Saturday, August 7, 2010
Bring Back Play After Sexual Abuse & Trauma
Anyone who has experienced a trauma is considered a victim in that they have actually experienced victimization.
The word victimization means to "treat unfairly for punishment or ill treatment." Or, to "slay as or like a sacrificial victim." I'm not talking about the victims that are complaining about a loss of a job, or because they got into a fender bender, or the one's whining that dad swore at them one time in their lives or didn't get what they wanted. I think you understand the differences. There is an importance to understand the differences because the word victimization has been used very lightly in the spiritual and religious groups.
1.) The victim stage refers to the period of time when a person is experiencing post-traumatic symptoms such as depression, shock or anxiety. There may also be symptoms of PTSD such as flashbacks and nightmares.
For me, this stage lasted for many years. The nightmares are no longer happening but flashbacks continue to happen especially when there is discussion of the topic. The flashbacks aren't so scary anymore, though. I know how to deal with them. They are bringing deeper awareness of why I may be behaving in a particular way. I still have many occasions of anxiety, where my body begins shaking uncontrollably without remembrance of any memories. I now understand this is possible and this is 'normal' for a person that experienced sexual abuse and trauma. When trauma happens at a very young age emotions cannot be modulated because the 'hippocampus' part of the brain shuts down. Art therapy is a great way to understand these physiological responses, and dance therapy is a great way to release them.
2.) The survivor stage is characterized by a sense of increased control over one's environment and one's inner self, often achieved by committing to therapy or some other healing endeavor. The trauma is addressed and processed, and no longer holds so much power over the individual's well-being.
This stage has feelings of enlightenment. Because I have addressed so many issues regarding trauma, my sense of self is stronger, gaining more confidence as I continue to face these dark corners of my life. I have a sense or serenity a lot of the times, rather than daily feelings of overwhelm and distress. Life flows a lot more gracefully than ever before.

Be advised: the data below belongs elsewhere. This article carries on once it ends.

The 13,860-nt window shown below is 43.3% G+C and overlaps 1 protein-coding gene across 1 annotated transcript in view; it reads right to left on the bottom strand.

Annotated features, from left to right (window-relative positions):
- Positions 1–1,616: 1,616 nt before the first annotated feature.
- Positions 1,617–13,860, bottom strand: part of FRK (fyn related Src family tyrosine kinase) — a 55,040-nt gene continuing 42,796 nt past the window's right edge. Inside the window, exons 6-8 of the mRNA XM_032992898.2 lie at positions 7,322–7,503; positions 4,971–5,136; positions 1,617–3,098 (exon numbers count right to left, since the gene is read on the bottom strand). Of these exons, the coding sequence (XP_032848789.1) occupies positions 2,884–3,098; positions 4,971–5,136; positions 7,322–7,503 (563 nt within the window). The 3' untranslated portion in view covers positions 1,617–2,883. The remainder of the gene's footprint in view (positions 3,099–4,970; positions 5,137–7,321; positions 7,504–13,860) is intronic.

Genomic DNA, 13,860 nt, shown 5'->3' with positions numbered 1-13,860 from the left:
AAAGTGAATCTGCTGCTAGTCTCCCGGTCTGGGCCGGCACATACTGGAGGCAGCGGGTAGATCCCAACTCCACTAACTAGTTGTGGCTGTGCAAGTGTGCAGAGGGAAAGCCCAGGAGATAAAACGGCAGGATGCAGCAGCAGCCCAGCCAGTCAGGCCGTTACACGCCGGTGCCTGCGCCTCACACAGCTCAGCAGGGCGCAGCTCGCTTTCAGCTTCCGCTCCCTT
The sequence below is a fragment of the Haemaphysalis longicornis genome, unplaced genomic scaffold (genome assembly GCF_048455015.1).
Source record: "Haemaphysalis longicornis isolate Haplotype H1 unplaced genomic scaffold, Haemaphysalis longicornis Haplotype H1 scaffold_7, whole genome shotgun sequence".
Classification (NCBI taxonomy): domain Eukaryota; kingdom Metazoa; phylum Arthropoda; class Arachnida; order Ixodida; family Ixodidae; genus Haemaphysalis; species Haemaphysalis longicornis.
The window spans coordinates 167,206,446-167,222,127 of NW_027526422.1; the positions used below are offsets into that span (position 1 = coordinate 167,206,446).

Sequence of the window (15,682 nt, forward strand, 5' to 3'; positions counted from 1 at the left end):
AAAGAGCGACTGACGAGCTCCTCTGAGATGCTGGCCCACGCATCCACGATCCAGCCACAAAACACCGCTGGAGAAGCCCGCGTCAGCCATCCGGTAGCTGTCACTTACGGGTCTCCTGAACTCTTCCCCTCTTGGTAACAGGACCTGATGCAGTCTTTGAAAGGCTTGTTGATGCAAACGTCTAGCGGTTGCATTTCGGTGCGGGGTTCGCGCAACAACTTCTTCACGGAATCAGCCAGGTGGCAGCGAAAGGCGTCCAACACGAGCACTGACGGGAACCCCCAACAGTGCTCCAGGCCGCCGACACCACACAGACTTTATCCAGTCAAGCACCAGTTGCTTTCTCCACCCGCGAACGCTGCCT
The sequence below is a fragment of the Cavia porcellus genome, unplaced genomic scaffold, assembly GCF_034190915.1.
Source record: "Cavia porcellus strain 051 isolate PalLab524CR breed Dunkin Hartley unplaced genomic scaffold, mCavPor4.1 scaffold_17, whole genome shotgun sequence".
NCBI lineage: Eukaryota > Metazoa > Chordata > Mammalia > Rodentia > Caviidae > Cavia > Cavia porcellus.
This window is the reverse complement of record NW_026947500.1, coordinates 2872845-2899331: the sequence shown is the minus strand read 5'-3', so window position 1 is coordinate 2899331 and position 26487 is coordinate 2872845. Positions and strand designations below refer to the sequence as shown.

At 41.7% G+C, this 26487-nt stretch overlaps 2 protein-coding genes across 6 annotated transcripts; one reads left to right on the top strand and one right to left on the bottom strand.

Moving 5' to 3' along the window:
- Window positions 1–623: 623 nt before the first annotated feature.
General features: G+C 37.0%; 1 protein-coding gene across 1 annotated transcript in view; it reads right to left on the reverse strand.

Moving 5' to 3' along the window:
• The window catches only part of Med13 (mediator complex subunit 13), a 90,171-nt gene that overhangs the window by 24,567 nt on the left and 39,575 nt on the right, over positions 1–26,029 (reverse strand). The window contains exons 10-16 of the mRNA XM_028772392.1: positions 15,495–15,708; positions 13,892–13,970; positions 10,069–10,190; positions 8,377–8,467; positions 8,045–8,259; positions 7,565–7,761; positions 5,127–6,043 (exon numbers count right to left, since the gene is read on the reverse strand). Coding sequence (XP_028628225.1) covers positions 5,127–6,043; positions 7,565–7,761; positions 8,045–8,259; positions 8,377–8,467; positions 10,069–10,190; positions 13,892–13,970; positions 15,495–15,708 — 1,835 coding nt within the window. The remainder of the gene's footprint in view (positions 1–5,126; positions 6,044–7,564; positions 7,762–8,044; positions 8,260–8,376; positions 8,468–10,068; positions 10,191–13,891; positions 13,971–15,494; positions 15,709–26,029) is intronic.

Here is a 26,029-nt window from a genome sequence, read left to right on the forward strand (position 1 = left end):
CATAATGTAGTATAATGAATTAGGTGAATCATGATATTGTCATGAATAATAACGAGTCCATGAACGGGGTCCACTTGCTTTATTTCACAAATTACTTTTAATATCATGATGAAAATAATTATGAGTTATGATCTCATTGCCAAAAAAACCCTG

3.) The thriver stage represents a moving beyond, wherein the individual's focus is on personal goals other than trauma work. Though PTSD symptoms may linger, the individual is now able to use coping skills to manage them. Overall, a sense of forward momentum and greater inner peace prevails.
This is an especially cool stage. Trauma survivors have been robbed of joy, laughter, fun, play,and confidence. When you reach this stage, there is an amazing inner strength that prevails. Coming from a place of no hope and no passion, this stage still continues to bring tears in my eyes because it's difficult to believe that I even made it this far. But, I DID! Goals were avoided like the plague. I still believe too much emphasis on them creates rigidity rather than flexibility. The thing is, I know myself now and I continue to discover who I am daily with surprise and delight. In order to create and establish goals, we need to discover who we are. If you don't know who you are, your goals will be someone else's. It is no longer a burden to see how I was created and why I was thinking and feeling the way I was. I now take it as a gift to challenge myself to a new way of being. When I tried to strictly change the behaviors, it was force and it took a lot of effort. Force does not work. Understanding, love and acceptance work. Today, I have great compassion and empathy for who I am. My choices to let go of old patterns seem to be much easier. I also know where to look and who to ask when I need support. There is an amazing sense of inner peace that goes along with learning to love, accept and understand yourself!
I have prevailed through all these stages and yet I still at times go through each one again. I believe it is important for us to declare that sexual abuse and trauma survivors cannot be coached in a fashion that negates these memories or their feelings. It is important to address the wholeness of the person. When we address and process what has happened without stuffing the emotions back into the depths of our soul, a beautiful stillness within begins to happen. We begin to have a deep connection with our higher self. A stillness and connection that is so strong and meaningful, nothing can break it. Being present no longer takes so much energy.
I want to give sexual abuse and trauma survivors a sense of hope and dignity. That we will always have the memories of these experiences but there is a way out and beyond the feelings of disgust, shame, self-loathing, ugliness, and worthlessness. Change takes time and patience with yourself. I also believe it takes a ton on self-belief or a knowing that things can get better. I survived because of my children. When I felt I was drowning, I thought of them. Nothing else was more important than my boys. Find a reason to go on. Dig deep.
I am learning how to relax into life. Something that I've never experienced before. Anxiety still comes and goes, but I continue to find the 'emotions' connected to the memories and trauma and deal with them. Play was foreign to me. When I began to let the emotions lift, an amazing space began to open up - presence and some peace of mind.
It is fun to run down the hallway in wooly socks and slide to the end. It is fun to laugh at how silly I can be. It is fun to run through the sprinkler. It is fun to paint. It is fun to do nothing. It is fun to tip over my kayak. I'm learning that it's fun to play.
Wake Up to Live with Desiree Leigh